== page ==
Guest post from US legal bloggers.
During the telecast of the 2013 BCS National Championship Game, the cameras lingered on a young woman in the stands, who was watching her boyfriend quarterback for Alabama. Sportscaster Brent Musburger enthused about the woman’s good looks and received some criticism for his remarks from critics who noted that Musburger was decades older than the female fan. But Musburger’s admiration turned into opportunity for Katherine Webb, who became a media sensation overnight, landing invitations to model and a gig covering Super Bowl XLVII for Inside Edition.
Webb is, undeniably, a strikingly beautiful woman who would be smart to take advantage of her meteoric rise to sudden fame. But what about the population that is, to put it gently, not blessed with the looks of a Sports Illustrated model or the rugged appearance of a leading man? Some economists believe that “lookism,” discrimination against people with sub-average looks, is as prevalent as racism and sexism, and that people who are less than attractive deserve the same legal protection in the workplace.
But can people help judging a book by its cover? Day after day, we’re bombarded with images of beautiful people and, studies have shown, we judge our own selves against these gods and goddesses. We’re not thin enough, our teeth aren’t white enough and our hair lacks luster and volume. The sad fact is that lookism actually starts when we’re very young; overweight kids or kids with features that are perceived as unattractive are often the targets of schoolyard bullies. School districts across the country have begun introducing anti-bullying programs in classrooms, a step in the right direction to call attention to how we treat individuals that we view as less than desirable in the looks department.
In the workplace, though, lookism is a problem that was first identified in the 1970’s. Awareness has surged in recent years as companies have been cited for discriminating based on factors such as age and gender. Studies have shown light on disturbing instances where overweight people make less than their counterparts and workers have indicated that they are aware of instances where attractive co-workers have been promoted over their less-attractive counterparts. Conversely, a woman recently sued her former employer, her dentist, after claiming she was fired for being “too hot.” (She lost the case.)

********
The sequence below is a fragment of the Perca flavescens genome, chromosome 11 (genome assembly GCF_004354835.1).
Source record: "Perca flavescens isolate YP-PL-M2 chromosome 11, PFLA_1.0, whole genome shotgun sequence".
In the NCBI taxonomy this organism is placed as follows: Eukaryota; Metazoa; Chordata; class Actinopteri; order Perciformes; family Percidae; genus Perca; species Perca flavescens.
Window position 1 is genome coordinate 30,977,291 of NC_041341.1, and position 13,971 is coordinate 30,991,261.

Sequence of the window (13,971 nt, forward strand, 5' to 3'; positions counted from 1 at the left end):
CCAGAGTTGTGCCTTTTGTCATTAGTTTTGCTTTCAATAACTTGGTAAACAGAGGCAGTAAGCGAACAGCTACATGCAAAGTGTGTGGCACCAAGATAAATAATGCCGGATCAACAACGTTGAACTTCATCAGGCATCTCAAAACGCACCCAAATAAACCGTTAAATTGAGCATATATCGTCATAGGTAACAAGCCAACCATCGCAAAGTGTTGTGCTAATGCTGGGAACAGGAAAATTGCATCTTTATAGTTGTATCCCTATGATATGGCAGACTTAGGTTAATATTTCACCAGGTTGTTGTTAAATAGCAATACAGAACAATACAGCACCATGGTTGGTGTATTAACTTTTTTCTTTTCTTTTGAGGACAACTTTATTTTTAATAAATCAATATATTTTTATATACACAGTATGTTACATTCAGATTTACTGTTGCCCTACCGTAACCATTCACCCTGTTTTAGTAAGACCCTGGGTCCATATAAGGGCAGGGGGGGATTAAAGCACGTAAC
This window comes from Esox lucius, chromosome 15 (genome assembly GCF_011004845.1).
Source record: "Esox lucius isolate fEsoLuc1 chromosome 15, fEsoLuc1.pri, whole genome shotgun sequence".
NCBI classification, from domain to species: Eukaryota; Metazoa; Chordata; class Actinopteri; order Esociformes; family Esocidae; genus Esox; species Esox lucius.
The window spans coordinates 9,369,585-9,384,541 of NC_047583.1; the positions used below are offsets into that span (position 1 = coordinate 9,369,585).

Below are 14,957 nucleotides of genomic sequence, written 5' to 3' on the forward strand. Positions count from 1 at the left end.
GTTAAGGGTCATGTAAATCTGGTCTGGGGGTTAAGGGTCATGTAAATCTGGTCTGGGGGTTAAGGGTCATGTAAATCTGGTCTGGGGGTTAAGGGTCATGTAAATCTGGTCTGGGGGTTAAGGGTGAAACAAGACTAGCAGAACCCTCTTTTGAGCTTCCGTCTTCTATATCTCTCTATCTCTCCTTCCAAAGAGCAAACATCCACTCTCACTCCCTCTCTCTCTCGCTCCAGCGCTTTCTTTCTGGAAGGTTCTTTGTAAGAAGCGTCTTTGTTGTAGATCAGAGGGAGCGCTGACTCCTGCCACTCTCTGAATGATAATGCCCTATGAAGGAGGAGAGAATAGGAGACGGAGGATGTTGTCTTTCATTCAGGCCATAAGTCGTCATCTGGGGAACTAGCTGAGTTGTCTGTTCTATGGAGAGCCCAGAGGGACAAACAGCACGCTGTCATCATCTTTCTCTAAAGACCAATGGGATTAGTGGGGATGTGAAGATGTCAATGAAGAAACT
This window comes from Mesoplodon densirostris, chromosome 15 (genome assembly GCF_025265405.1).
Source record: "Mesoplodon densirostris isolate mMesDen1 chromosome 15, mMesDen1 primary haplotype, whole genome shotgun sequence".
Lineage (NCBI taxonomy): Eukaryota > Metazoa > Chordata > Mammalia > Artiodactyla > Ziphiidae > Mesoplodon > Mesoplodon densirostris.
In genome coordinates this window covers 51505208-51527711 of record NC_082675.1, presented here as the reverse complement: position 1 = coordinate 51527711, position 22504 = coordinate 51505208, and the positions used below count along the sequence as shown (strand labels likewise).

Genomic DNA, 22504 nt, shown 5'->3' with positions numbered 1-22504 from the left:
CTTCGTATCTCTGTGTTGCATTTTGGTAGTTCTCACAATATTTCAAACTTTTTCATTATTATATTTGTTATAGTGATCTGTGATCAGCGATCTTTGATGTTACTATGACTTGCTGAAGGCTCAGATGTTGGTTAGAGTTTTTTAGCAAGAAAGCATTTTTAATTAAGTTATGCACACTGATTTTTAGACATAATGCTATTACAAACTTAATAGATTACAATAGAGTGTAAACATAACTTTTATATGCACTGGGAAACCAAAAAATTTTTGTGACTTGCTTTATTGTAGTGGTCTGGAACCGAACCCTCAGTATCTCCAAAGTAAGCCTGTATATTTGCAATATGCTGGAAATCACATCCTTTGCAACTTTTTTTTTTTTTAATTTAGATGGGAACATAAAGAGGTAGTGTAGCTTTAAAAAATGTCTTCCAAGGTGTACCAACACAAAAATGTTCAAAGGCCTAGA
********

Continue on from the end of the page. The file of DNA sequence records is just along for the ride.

Implementing lookism laws is tricky, primarily because beauty is in the eye of the beholder. It’s difficult to prove that a person’s career is advancing because the hiring manager believes that he or she is too unappealing. There are instances where blatant discrimination could fall under the Americans With Disabilities Act or various states’ fair employment practices. A person who is clearly very overweight and is denied unemployment might have a case, for example. By and large, a person who feels discriminated against because of their appearance may have to prove that the prejudice is based on other factors.
It may be an uphill battle, but more and more people are pointing to examples of possible workplace discrimination that has companies revisiting their hiring policies and implementing training to avoid costly lawsuits brought on by individuals who aren’t necessarily cover photo material. As these cases emerge, they bring greater awareness to the business-savvy concept of hiring and promoting people based on their abilities, skills, talent and experience instead of their looks.
About the author
Paul Nickerson often writes on law, economics, business practices, employment trends, corporate culture, and other current topics. Though lookism may not be a protected class, federal law does protect other classes; those who have been harmed in this area may want to hire a Federal Criminal Defense attorney to pursue action.